My husband surprised me by ordering this book for me after seeing it sitting in my amazon cart. I started reading this book the day it arrived, and I read it very quickly. It is easily readable and still contains so much depth. In the forward, Glennon Doyle Melton says, “Searching for Sunday helped me forgive the church and myself and fall in love with God all over again” (ix). With such high praise, who wouldn’t want to keep reading? I would agree with this statement even though I’m not at a place where I need to forgive the church. I love the church with all its bumps and bruises. This book helped me love the church even more.
This book is organized around seven sacraments. I appreciate the way she names the sacraments. This Protestant can get behind seven sacraments when they are described in this way. “The church tells us we are beloved (baptism). The church tells us we are broken (confession). The church tells us we are commissioned (holy orders). The church feeds us (communion). The church welcomes us (confirmation). The church anoints us (anointing of the sick). The church unites us (marriage)” (xvii).
Not surprisingly, my favorite sacrament remains communion. I love communion. One of the things I miss most is serving communion. I love presiding at the table. I love inviting all to Jesus’ table. I love inviting people to remember. I love serving communion by intinction to a faith community I know. I miss calling people by name as I say this is the cup of salvation or this is Christ’s blood shed for you. For now, I receive the elements from the hands of someone who doesn’t know me, and it is enough because God knows me.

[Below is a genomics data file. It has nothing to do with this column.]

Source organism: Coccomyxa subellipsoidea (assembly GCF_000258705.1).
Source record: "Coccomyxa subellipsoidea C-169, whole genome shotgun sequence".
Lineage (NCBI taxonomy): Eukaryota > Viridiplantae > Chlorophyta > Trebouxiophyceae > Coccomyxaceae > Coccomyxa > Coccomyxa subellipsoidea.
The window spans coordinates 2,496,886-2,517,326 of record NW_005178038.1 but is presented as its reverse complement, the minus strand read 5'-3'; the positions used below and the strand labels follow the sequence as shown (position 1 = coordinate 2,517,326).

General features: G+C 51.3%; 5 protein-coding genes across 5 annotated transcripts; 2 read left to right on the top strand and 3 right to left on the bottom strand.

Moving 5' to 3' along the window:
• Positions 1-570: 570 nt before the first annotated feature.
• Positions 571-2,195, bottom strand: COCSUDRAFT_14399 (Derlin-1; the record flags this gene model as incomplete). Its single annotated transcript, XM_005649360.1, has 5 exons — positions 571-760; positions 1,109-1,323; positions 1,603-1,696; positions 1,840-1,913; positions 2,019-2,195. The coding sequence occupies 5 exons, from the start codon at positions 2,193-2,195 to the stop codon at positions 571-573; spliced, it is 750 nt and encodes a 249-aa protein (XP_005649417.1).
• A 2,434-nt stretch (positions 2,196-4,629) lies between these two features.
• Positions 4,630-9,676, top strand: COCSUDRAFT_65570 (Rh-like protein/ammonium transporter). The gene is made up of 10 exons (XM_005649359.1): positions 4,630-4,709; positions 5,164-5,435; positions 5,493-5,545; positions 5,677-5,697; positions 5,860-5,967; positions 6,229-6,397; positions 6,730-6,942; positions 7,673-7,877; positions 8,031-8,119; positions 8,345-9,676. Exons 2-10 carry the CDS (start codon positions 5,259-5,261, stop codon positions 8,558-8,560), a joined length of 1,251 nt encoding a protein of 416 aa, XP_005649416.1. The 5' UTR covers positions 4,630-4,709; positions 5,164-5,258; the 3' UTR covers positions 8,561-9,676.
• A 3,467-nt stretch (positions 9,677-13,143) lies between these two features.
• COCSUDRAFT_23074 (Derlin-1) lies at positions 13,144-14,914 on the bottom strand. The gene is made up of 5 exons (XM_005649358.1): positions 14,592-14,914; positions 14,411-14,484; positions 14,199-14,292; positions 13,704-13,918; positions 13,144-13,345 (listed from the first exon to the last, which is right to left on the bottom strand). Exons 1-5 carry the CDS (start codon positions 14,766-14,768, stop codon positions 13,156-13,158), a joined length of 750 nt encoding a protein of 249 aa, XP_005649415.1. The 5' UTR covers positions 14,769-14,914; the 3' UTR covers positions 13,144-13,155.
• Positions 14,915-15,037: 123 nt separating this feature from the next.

I read the section on confirmation the night before seeing nine youth I did not know confirm their faith. We still do not know each other. And yet, we are bound together in the promises we made and our love of Jesus. I can faithfully say I will support them on their faith journey because I believe in the church universal and the brother and sisterhood of all of God’s children.
My least favorite sacrament, as presented in this book, was marriage. I want marriage to be open to all who love each other and until it is I struggle with seeing it as a sacrament. Not everyone gets married, and that makes this sacrament feel as if it is reserved for only some. (The same argument could be made for Holy Orders, however, I believe by commissioning mission trip participants, blessing those who serve, and thanking everyone who takes seriously the call to love all and serve all-the Holy Orders are open for everyone.) I worry that calling marriage a sacrament encourages people to stay in hurtful or abusive relationships. Also, I worry about feelings of guilt or shame when a marriage ends-sometimes without the consent of one spouse. Maybe, if marriage had been earlier in the book, I might have enjoyed it more. I wanted the book to end with the same energy I felt for the other sacraments. Sadly, I didn’t feel it.
I recommend this book for those wanting a new look at the sacraments. I recommend this book to anyone who hasn’t found a church home. Read this book before you stop your search. I recommend this book for those who love the church and those who wish they could love the church.